By Lisa Elaine Held
The more ubiquitous food certifications become, the easier it is to write them off as nonsense. In fact, it can feel like companies are just stamping random seals onto their packaging to trick you into paying more. (Sometimes, they are.)
You may find yourself asking totally legitimate questions like “Why is something that’s already USDA Certified Organic also certified Non-GMO?” (The answer: straight-up marketing BS.) Or, “Is there a difference between PCO 100% Certified Grassfed and AGA Certified Grassfed?” (Yes, the first requires organic certification.)
While all of this can get crazy confusing, there are real reasons regulated standards like these matter. Primarily, they’re assuring you that an outside organization has verified that the producer of your yogurt or protein bar is actually doing what they say they’re doing when it comes to sourcing its ingredients. “Cheating” is a lot more rampant than you’d think. Plus, you may want to support some of the standards that have bigger goals, like raising the standards on organic to include soil regeneration, a practice that can help reverse climate change.
To help, I’m explaining, in plain language, what some of the other, less common food labels that are in the “realm of organic” actually mean.
Get to Know These Food Certifications
1. Non-GMO Project Verified
You probably already know that this one means whatever you’re eating cannot contain genetically modified ingredients (with no provision relating to whether or not pesticides were used). But I’m including this one primarily because of the widespread confusion about how it relates to organic. It’s become common for companies to tout that they’re USDA Certified Organic AND Non-GMO Project Verified. Wow! Except, no. The certified organic seal already means that food cannot contain genetically modified ingredients. So if non-GMO is tacked on, it’s just for looks. Think of it as a square-rhombus situation. If something is certified organic, it’s always non-GMO, but something that’s non-GMO certified is not always organic.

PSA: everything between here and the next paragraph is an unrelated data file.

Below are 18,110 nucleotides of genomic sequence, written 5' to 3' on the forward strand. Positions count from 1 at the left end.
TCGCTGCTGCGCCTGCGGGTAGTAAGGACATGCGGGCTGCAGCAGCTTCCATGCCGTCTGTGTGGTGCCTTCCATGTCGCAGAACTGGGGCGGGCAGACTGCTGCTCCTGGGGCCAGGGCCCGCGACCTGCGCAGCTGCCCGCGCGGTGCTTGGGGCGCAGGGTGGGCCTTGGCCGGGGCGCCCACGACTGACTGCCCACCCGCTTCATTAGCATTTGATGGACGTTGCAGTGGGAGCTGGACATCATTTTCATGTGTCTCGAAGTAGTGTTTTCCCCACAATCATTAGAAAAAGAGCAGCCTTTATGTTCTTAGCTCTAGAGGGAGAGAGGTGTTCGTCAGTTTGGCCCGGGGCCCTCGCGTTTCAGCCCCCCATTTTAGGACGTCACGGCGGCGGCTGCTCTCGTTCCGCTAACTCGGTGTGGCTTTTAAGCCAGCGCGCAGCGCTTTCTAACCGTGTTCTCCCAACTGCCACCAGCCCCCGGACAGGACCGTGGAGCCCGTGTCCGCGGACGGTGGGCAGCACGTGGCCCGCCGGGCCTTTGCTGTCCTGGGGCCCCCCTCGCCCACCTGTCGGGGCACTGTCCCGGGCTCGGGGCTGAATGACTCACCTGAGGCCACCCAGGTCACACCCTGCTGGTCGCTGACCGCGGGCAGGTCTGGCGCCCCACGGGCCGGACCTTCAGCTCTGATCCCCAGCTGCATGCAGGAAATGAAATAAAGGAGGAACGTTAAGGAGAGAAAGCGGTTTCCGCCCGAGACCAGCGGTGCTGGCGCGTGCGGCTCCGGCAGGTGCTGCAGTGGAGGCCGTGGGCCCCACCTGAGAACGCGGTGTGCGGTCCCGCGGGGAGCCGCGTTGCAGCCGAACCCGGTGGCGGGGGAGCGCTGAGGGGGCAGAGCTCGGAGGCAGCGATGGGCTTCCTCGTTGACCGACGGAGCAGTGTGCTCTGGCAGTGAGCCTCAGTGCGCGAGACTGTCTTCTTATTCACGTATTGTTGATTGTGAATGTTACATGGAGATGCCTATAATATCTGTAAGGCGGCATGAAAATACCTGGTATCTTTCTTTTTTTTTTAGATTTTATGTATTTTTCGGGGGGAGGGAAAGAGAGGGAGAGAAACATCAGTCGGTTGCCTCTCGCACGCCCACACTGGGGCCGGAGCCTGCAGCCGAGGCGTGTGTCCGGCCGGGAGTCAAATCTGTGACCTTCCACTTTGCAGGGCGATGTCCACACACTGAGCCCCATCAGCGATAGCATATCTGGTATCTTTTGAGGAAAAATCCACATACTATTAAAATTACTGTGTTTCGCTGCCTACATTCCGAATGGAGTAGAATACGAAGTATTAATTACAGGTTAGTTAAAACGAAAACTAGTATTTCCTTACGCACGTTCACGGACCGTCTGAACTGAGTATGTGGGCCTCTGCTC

2. Certified Transitional
This one is fairly new but is gaining traction as a means of encouraging more conventional farmers to switch to organic farming practices. (Kashi is leading a big initiative on it and you may see the seal on their cereal boxes.) Basically, there’s a three-year waiting period for a farmer who wants to get the USDA Organic Certification, which is in place to make sure their soil is clear of any lingering chemicals. Farmers in that “transition,” however, are forced to invest in the switch to organic farming practices while still being paid the lower, conventional prices for their not-yet-organic crops. The Certified Transitional seal is basically saying to the consumer “I was grown without pesticides or herbicides by a farmer who’s going organic, even though I can’t say I’m organic yet!”
3. Animal Welfare Approved
If you want to make sure the animals you’re eating (or getting milk and eggs from) were really taken care of to the highest, highest standard, (you know, the chickens had friends) the Animal Welfare Approved seal is the one to look for. USDA Certified Organic does include provisions for animal welfare but they’re not very stringent. While new rules were recently proposed to make them align more with what people expect when they think of “organic,” they were struck down by the current administration.
Similarly, while you might think organic meat is also grass-fed, that’s not necessarily true. Beef from cows fed a certain percentage of grass with their diet supplemented with organic grains can still be certified organic. If you want the 100% grass-fed stuff, look for reliable standards like AGA’s Certified American Grassfed or PCO 100% Grassfed. Both have high standards for meat and dairy. The only difference is that American Grassfed’s standard doesn’t require producers are also certified organic, while PCO’s does.
5. Regenerative Organic Certification (ROC)
This one’s brand new, and it’s like the USDA Certified Organic standard went back to school and got a PhD. Essentially, it adds soil health, animal welfare, and social fairness (like living wages) provisions onto the organic rules to promote making even bigger changes to the way we produce food. It’s organic on planet-saving steroids. Expect to spot it on Dr. Bronner’s and Patagonia foods, soon.